The arendt files, p.36
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       The Arendt Files, p.36

           Ivan Rosemblatt
Arendt stood alone on the prow of the battleship looking out onto the vaste, dark blue ocean. A light spray from the choppy sea below rose hitting her face bringing with it its briny smell. The mass of grey painted metal gave way gently below her feet. To starboard the gulf coast shoreline was a hazy line almost dissipated in the liquid air. She took a deep breath and allowed herself a slight smile. She couldn't tell whether it was her fear of hubris, developed through endless reading of the greeks, or plain superstition that kept her elation in check. She knew that she didn't want to tempt the fates, or god, or history, or any power that might take issue with expressions of vanity or pride on her part. “One battle doesn't win a war, no matter how daring.” Still the whole operation had been a staggering success. After years of marshaling their forces, maneuvering for survival,l they were ready to bring the war to them, take the initiative. She was confident history would would mark it as the beginning, the moment when the resistance became the army, when the nation re-engaged the enemy.

  There had even been a touch of luck, most of their sailors had been on shore leave. Those left behind fought for a short while but were quickly overrun by a force that appeared as if out of nowhere and advanced relentlessly, without fear, rifles held high, moving in teams of three to specified positions, making quick work of any resistance along the way. The pragmatists amongst them jumped overboard to escape capture. Once they secured a ship each soldier manned their stations, a highly trained skeleton crew putting all of their skills to the test, rushing to cast off as quickly as possessive.

  Once released from land they unleashed the fleets artillery on the naval base itself. The munitions warehouse went up in a massive fireball seen for hundreds of miles. The twelve ships under their control accounted for less than five percent of the German Navy but after sinking the ships they couldn't man they had taken half of the Pacific fleet from them. They had some time, some breathing room.

  Otherwise they had spent their last two days on the Gulf Coast working furiously, loading and unloading troops and civilians, almost 10,000 refugees in all, men, women, and children, freed person's, whole towns of resistance fighters. Each had made their way to the rendezvous points along the Atlantic coast where they had been scooped up and brought on board. Now with the addition of the sailors brought in from Mexico their fleet was well manned. A third of the freed men and women had chosen to stay on board and were being trained as sailors, woken up at dawn, shouted at and corrected mercilessly throughout the day. She felt bad that they had almost no time to celebrate their liberation but it was their choice. There has never been a victorious army in the world that had coddled its new recruits. She wished she could have been there though, to see it, more so she wished they had the equipment and resources to film it for posterity.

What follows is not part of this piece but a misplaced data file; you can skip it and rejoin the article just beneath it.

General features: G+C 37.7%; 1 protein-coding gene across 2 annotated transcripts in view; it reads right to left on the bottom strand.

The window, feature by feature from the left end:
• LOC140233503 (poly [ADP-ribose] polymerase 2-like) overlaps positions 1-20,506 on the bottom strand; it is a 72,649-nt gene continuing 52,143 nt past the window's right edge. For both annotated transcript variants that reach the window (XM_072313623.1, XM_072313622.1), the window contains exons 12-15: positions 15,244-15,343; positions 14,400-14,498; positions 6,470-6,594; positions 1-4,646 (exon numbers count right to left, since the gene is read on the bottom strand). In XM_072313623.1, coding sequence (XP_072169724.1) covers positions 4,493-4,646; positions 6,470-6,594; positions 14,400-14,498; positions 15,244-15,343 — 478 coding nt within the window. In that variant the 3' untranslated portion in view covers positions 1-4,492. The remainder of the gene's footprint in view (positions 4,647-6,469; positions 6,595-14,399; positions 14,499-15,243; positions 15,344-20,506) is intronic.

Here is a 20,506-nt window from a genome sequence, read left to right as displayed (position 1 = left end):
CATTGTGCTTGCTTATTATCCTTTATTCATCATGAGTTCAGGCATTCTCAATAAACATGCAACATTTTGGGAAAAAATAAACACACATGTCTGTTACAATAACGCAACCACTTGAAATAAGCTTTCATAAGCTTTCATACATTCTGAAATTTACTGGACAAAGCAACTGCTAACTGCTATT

Nazi trucks pulling up plantation roads, black soldiers in green infantry fatigues streaming out of the back, taking over. Freed men and women ran in from distant fields as word spread like wildfire and embraced their liberators, their brethren, tears streaming down their faces. Each was greeted with with warmth and a gun or a rifle and directions of where to go and what to do next. All the owner families were executed on the spot as were the staff. Some were spared when this or that former slave interceded on their behalf, explained quickly why they should be allowed to live. All this in a matter of minutes.

  Rows of cars and trucks pulled in from the towns that had provided support and cover for the operation. Everyone packed in together, laughing, smiling, shaking hands, embracing. And finally the caravan out to the ocean, waving the stars and stripes hanging out of open windows, singing the national anthem, honking their horns non stop along the road, people rushing out of their homes staring wide eyed at the spectacle. They had encountered patrols along the way, lost people, but the enemy was quickly overwhelmed, everyone wanted nothing more than to go straight at them with no fear for life and limb.

  She looked back in the direction of land and thought of all the changes and disruptions that about to be visited on the utopia of warriors. Nothing is more disruptive to the highly disciplined ranks of a military society than the arrival of civilians with their chaotic opinions, their needs and desires and personal concerns. There would be the added pressure of racial tensions as soldiers integrated into a unified chain of command. Their homogeneous isolation was now ended, as was their autonomy. They were now firmly back in the regular army, under orders, at least she hoped so. It is what they had discussed in excruciating detail. She and Robeson had quickly promoted a large proportion of their soldiers to ensure they had firm ground to stand on, protection from possible marginalization. “Paul will have his hands full. I don't envy him at all.”